By responding to our reality with full awareness and non-resistance, we can effect needed change in our lives that truly reflects who we are and what matters to us. We cease being prisoners of particular thought patterns or problematic habits although the thoughts or urges to act in a certain way may still arise in us. The paradox of mindfulness is that the ability to greet experiences with acceptance creates a sense of choice that enables us to make meaningful changes in our lives. Thus, the sort of active acceptance we are cultivating through mindfulness has, contrary to popular thinking, nothing to do with resignation.

We are not our thoughts

In the absence of mindfulness, we typically respond to our thoughts, memories and sensations as though they were facts. Thoughts like “No one loves me!” “I hate my job!” or “I will never be successful” have the power to profoundly shape our actions and mood. Although they pain us, over time these familiar statements become so ingrained that we perceive them as indisputable facts, much like our eye color or height. Depression and anxiety are characterized by the stubborn presence of painful negative self-evaluations and insistence on the part of the sufferer that they represent undeniable reality.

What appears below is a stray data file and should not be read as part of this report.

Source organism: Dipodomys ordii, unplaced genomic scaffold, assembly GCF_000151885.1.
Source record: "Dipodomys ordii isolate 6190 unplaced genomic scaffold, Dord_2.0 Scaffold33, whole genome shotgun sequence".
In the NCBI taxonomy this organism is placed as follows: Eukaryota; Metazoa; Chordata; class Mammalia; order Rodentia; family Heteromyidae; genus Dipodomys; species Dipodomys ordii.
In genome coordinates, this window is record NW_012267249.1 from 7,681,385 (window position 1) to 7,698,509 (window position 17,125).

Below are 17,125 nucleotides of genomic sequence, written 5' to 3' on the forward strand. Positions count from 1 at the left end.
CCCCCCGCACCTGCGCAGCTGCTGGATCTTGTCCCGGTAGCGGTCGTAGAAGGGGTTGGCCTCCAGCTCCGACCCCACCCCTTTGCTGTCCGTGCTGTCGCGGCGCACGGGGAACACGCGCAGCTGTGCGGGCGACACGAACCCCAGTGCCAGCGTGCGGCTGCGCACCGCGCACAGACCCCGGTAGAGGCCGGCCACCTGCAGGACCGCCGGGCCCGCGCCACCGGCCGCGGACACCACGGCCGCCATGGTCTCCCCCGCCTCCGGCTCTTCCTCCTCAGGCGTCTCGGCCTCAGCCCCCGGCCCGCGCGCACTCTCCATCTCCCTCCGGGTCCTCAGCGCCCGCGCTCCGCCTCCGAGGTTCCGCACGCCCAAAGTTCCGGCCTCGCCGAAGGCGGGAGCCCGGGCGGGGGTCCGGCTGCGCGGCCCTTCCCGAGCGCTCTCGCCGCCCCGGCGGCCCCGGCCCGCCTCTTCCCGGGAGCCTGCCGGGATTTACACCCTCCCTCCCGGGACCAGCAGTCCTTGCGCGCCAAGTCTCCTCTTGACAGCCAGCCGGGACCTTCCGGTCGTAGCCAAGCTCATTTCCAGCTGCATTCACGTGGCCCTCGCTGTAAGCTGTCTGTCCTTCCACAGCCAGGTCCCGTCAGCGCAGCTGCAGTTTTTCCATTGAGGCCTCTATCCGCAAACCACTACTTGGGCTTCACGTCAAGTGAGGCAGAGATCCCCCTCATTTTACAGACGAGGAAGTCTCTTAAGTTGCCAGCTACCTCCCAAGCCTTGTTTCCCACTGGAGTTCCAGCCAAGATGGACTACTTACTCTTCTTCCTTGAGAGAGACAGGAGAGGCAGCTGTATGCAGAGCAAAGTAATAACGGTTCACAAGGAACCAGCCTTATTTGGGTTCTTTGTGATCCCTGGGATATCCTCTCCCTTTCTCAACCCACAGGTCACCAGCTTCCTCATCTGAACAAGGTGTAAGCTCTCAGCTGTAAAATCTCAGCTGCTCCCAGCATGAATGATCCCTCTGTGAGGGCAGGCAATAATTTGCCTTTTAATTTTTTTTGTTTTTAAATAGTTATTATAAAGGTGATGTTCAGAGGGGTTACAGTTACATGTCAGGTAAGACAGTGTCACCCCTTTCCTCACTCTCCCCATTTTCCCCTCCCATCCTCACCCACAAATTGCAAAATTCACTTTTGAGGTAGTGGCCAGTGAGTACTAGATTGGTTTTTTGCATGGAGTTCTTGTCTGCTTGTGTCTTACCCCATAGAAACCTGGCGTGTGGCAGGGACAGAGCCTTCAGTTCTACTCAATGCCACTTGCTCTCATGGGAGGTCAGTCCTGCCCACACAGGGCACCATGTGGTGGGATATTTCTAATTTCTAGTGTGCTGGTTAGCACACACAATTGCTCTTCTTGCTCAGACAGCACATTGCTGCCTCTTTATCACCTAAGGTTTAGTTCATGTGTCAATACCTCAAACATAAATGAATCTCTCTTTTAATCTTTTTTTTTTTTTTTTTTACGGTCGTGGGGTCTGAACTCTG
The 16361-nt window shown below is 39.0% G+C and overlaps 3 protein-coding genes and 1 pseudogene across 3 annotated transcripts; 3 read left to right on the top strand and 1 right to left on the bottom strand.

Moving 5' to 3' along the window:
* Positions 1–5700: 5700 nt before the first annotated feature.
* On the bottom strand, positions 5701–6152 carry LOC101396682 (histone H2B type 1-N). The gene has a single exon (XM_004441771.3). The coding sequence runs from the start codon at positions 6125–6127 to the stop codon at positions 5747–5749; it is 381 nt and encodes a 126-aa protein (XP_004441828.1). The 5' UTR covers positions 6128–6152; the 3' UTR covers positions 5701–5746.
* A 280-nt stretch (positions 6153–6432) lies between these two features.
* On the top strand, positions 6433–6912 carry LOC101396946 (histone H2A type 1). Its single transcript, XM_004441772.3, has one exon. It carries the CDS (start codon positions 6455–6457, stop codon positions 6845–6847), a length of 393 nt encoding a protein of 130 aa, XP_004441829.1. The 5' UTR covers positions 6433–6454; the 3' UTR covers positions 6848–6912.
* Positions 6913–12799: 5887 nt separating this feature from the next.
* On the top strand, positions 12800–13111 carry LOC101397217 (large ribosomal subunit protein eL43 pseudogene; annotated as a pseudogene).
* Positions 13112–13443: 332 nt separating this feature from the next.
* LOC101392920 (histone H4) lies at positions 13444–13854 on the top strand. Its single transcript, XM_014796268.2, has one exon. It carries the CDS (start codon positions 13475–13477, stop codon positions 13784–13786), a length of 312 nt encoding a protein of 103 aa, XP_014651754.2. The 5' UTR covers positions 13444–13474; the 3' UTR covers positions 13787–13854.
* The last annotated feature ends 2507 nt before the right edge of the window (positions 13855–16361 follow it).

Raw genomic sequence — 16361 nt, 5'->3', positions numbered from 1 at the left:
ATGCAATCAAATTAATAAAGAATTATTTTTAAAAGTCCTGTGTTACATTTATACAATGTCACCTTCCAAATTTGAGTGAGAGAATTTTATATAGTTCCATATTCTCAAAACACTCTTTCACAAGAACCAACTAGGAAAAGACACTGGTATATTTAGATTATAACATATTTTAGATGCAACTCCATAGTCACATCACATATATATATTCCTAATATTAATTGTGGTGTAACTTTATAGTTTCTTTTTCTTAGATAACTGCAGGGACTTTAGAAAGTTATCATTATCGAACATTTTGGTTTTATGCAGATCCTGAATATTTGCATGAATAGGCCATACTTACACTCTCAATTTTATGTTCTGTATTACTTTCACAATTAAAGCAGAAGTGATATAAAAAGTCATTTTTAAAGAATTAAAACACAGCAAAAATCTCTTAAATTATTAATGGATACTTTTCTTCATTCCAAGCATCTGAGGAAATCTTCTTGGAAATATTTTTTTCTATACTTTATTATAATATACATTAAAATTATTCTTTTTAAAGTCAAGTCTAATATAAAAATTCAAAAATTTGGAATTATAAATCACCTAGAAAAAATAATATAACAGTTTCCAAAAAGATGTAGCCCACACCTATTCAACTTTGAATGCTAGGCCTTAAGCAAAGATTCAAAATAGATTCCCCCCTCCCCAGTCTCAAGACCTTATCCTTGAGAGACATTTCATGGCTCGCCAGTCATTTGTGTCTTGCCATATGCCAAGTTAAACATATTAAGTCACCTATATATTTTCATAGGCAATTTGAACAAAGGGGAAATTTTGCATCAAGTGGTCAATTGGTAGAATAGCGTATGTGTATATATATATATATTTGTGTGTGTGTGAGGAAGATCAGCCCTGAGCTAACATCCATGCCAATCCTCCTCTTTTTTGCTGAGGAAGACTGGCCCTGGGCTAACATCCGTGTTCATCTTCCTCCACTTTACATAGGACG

What does it look like to greet these painful thoughts with mindfulness and how is that different from our habitual way of responding? First, we notice the thoughts themselves as thoughts, and not the reality. We appreciate that the mind has created these thoughts and observe their powerful emotional charge. We might see that the moment they showed up, our shoulders started tensing up or the mind jumped to recent experience that prompted similar thoughts. We observe and then we let go, recognizing that, to use a helpful analogy, these thoughts represent transient weather of the mind – clouds passing through the sky. We are the sky. To grasp that is to become free, not of the thoughts themselves but of the powerful, ingrained meanings we may have been giving to them for years.

Mindfulness in psychotherapy